Back on the boat Susan and Joe prepare to cast off the bow in tandem.

            “I wish they’d get a double hook up,” says Tim.

            The words still hang in the air as Susan’s rod snaps back. A split second later Capt. Joe also hooks into a fish and the two lock into a side-by-side battle on the bow of the boat.

            “Rod up,” Joe reminds Susan. She adjusts her stance and seconds later boats her fish, a large shimmering speckled trout.

            We’ve been landing trout like mad from the first cast but it’s plain to see that what’s on the end of Joe’s line is no trout.

            “Redfish,” he begins in cadence, “big redfish coming to the boat.”

            Tim slips the net over the side and muscles the fish into the boat. He is indeed a beauty. Well over the size limit at around 20 pounds, he goes right back in the water after a photo-op.

            “Man, that’s a big trout!” says Capt. Joe admiring Susan’s catch. He’s seen enough to know and it is a very nice fish. But for a fleeting moment the expression on her face is a dead giveaway as Joe carefully hands over the Red Drum and takes the Trout. The rising sun reflects off the fish scales in hues of pink and gold. Magic hour.

      Fish-Tim-Susan-Joe--Fish      “Be sure to send this straight to your brothers,” I say. She smiles.

            As all of us who fish eventually come to understand, a little envy is a major motivator and the root of many a fish tale. It may be a sin to covet, but I’m betting even the Disciples – some of whom were fishermen – knew what it was to envy another man’s catch. There’s always a bigger fish out there.

“Last year I went fishing with Salvador Dali. He was using a dotted line. He caught every other fish.” –Steven Wright, comedian

            The great Oscar winning actor and decorated Marine, Lee Marvin, once said, “I only make movies to finance my fishing.” Ernest Hemingway famously wrote to bankroll his beloved fishing boat Pilar, and in turn his fishing experiences inspired some of his best work. When I was young I spent every cent and spare minute chasing anything with gills Catch-of-the-Dayand fins. I was a lucky kid in that regard. I remember my grandfather first teaching me to fish. The lessons (not enough) involved a great deal of patience – not something for which small boys are known. Much later I realized that while it may take patience to catch a fish, fishing is not about patience. It’s not even always about fish. The fishing can be great even if the catching leaves something to be desired. The Cast Away motto is “Respect the fish” and the Captains encourage catch and release to help maintain a healthy fishery. Out of dozens of fish boated today, three go home for supper.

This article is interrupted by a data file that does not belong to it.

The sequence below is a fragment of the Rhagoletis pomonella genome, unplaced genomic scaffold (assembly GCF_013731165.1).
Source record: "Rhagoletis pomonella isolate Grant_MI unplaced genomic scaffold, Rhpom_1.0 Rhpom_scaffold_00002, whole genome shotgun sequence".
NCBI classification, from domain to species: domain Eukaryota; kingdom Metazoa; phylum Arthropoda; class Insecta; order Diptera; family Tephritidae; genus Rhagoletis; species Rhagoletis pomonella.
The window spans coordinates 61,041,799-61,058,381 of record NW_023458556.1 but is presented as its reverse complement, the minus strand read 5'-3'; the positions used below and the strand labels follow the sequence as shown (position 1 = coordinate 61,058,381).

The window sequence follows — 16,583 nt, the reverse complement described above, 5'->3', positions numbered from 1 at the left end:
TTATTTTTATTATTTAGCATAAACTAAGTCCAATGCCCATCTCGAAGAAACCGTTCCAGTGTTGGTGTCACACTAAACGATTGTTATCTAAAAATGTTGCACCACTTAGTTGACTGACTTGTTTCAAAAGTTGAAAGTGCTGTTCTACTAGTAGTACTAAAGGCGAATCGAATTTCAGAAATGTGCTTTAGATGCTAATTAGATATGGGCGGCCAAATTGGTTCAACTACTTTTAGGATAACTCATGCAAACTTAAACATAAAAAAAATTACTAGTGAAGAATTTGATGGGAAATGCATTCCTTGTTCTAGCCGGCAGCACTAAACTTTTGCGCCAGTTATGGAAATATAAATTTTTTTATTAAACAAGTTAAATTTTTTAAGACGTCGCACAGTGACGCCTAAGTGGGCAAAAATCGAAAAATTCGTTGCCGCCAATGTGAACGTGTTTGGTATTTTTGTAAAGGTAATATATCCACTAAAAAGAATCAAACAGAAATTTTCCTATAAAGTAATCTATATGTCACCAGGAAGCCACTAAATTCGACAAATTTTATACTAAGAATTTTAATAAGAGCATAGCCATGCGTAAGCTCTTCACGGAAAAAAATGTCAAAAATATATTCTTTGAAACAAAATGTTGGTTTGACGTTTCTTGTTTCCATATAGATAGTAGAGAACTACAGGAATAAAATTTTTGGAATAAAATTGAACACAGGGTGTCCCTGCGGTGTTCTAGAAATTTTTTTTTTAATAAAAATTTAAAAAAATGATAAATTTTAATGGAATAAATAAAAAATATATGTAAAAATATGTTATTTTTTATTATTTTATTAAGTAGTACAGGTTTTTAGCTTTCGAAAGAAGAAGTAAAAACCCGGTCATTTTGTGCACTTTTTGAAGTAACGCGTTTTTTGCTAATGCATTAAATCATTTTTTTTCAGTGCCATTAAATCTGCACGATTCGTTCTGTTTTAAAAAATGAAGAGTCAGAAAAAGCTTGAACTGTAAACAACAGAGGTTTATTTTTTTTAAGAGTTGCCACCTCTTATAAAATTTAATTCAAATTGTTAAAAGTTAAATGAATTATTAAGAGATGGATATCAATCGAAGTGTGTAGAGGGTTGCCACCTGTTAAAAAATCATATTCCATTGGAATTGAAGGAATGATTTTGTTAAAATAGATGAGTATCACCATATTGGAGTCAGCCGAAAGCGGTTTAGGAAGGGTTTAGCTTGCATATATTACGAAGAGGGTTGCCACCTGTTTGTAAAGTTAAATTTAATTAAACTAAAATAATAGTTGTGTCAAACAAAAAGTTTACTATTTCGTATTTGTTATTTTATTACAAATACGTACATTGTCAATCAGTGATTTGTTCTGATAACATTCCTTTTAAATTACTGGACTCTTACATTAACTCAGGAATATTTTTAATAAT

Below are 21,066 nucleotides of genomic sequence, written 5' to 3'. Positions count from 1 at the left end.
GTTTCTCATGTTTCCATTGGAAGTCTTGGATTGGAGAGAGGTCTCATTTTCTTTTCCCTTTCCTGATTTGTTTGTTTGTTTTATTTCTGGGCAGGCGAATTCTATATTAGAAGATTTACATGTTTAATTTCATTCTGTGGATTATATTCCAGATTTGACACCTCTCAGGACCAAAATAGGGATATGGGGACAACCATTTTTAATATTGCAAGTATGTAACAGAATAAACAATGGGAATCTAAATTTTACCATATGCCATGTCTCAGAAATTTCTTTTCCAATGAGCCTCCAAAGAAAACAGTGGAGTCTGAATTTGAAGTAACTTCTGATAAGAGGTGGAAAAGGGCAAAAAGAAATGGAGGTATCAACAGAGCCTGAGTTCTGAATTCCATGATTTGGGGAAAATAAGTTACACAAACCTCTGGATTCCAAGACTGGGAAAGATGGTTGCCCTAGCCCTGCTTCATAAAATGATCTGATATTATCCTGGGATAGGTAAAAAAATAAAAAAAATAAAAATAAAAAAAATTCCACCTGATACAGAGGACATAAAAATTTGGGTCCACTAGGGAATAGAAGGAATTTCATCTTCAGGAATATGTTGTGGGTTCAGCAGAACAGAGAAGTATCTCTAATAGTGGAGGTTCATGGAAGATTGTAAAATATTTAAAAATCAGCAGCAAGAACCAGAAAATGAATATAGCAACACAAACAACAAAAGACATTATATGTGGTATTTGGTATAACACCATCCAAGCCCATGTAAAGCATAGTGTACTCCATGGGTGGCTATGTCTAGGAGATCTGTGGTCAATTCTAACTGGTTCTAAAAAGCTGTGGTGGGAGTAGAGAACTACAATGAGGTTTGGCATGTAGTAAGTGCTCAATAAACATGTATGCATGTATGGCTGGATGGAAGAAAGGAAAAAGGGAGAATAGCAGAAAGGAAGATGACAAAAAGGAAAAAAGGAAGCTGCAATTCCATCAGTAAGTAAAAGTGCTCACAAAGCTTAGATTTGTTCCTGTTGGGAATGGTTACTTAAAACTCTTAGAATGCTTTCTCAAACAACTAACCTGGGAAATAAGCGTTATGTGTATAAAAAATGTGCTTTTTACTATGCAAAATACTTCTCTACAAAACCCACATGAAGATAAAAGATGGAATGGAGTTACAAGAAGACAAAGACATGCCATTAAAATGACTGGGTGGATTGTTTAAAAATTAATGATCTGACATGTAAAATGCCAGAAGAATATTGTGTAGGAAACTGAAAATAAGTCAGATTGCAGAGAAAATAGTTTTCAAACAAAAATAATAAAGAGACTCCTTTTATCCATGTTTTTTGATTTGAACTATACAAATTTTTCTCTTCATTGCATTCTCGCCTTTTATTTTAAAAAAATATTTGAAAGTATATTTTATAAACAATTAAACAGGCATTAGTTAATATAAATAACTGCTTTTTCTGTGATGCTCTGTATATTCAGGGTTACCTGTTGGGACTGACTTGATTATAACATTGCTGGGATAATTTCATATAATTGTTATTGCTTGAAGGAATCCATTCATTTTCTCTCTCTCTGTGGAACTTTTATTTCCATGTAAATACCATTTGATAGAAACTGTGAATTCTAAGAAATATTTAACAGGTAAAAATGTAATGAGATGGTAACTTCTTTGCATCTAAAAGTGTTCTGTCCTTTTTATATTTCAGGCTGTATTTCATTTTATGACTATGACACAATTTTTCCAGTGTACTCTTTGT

As the tide moves in, the fishing slows. It is the cycle of the Sound. We try a couple of spots for redfish before heading in. Near Chowan Creek we pass a bald eagle stoically perched on a weather beaten channel marker. Captain Tim slows down and maneuvers the boat so that the sun is behind me for a better chance at a photo.Fish-Another-Fellow-Fisherman

            “Look at him,” says Joe. “He’s doing exactly what we’re doing.”

            The bird is magnificent – a perfect specimen of a large, well-fed raptor in its prime.

            “He’s fishing, too,” says Tim. “Today we’re all just fishing.”



With Captain Tim Deckard and Captain Joe Marshall GySgt USMC (Retired), USCG Licensed Master Captains. Check out year-round fishing packages, photos and videos online @

843-322-1043 (office)
843-321-1768 (cell)